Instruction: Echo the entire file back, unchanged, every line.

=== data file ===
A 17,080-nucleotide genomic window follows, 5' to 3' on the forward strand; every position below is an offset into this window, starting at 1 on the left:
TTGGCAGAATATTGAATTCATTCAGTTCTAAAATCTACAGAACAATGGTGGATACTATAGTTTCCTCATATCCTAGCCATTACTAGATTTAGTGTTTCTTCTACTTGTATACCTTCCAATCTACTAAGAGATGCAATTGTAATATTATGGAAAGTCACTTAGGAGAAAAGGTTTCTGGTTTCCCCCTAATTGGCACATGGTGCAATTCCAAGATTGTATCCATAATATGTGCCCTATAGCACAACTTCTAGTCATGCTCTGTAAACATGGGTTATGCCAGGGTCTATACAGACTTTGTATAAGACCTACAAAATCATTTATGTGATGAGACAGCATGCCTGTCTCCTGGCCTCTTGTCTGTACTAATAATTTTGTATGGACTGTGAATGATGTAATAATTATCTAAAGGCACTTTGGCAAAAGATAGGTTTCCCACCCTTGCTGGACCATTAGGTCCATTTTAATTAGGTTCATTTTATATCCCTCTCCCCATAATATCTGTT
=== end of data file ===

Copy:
A 17,080-nucleotide genomic window follows, 5' to 3' on the forward strand; every position below is an offset into this window, starting at 1 on the left:
TTGGCAGAATATTGAATTCATTCAGTTCTAAAATCTACAGAACAATGGTGGATACTATAGTTTCCTCATATCCTAGCCATTACTAGATTTAGTGTTTCTTCTACTTGTATACCTTCCAATCTACTAAGAGATGCAATTGTAATATTATGGAAAGTCACTTAGGAGAAAAGGTTTCTGGTTTCCCCCTAATTGGCACATGGTGCAATTCCAAGATTGTATCCATAATATGTGCCCTATAGCACAACTTCTAGTCATGCTCTGTAAACATGGGTTATGCCAGGGTCTATACAGACTTTGTATAAGACCTACAAAATCATTTATGTGATGAGACAGCATGCCTGTCTCCTGGCCTCTTGTCTGTACTAATAATTTTGTATGGACTGTGAATGATGTAATAATTATCTAAAGGCACTTTGGCAAAAGATAGGTTTCCCACCCTTGCTGGACCATTAGGTCCATTTTAATTAGGTTCATTTTATATCCCTCTCCCCATAATATCTGTT